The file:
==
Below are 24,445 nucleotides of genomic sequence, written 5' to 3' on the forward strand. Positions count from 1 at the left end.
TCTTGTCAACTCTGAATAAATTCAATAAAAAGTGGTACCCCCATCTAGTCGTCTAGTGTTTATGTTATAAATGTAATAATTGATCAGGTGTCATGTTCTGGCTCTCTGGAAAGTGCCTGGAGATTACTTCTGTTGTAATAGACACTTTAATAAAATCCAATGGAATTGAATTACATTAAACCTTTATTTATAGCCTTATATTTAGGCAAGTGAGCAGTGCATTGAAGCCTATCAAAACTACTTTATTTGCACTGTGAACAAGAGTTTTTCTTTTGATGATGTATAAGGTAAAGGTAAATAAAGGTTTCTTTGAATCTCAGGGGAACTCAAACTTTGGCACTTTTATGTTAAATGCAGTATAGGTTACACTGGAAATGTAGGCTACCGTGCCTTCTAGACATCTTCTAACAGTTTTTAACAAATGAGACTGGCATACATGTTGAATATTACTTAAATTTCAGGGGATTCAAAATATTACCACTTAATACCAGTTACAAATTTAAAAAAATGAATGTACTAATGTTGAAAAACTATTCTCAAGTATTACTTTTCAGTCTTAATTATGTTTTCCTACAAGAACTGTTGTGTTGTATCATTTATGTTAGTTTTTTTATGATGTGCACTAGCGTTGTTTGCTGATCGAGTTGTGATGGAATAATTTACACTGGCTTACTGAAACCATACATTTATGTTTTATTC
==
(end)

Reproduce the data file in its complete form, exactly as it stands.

Below are 24,445 nucleotides of genomic sequence, written 5' to 3' on the forward strand. Positions count from 1 at the left end.
TCTTGTCAACTCTGAATAAATTCAATAAAAAGTGGTACCCCCATCTAGTCGTCTAGTGTTTATGTTATAAATGTAATAATTGATCAGGTGTCATGTTCTGGCTCTCTGGAAAGTGCCTGGAGATTACTTCTGTTGTAATAGACACTTTAATAAAATCCAATGGAATTGAATTACATTAAACCTTTATTTATAGCCTTATATTTAGGCAAGTGAGCAGTGCATTGAAGCCTATCAAAACTACTTTATTTGCACTGTGAACAAGAGTTTTTCTTTTGATGATGTATAAGGTAAAGGTAAATAAAGGTTTCTTTGAATCTCAGGGGAACTCAAACTTTGGCACTTTTATGTTAAATGCAGTATAGGTTACACTGGAAATGTAGGCTACCGTGCCTTCTAGACATCTTCTAACAGTTTTTAACAAATGAGACTGGCATACATGTTGAATATTACTTAAATTTCAGGGGATTCAAAATATTACCACTTAATACCAGTTACAAATTTAAAAAAATGAATGTACTAATGTTGAAAAACTATTCTCAAGTATTACTTTTCAGTCTTAATTATGTTTTCCTACAAGAACTGTTGTGTTGTATCATTTATGTTAGTTTTTTTATGATGTGCACTAGCGTTGTTTGCTGATCGAGTTGTGATGGAATAATTTACACTGGCTTACTGAAACCATACATTTATGTTTTATTC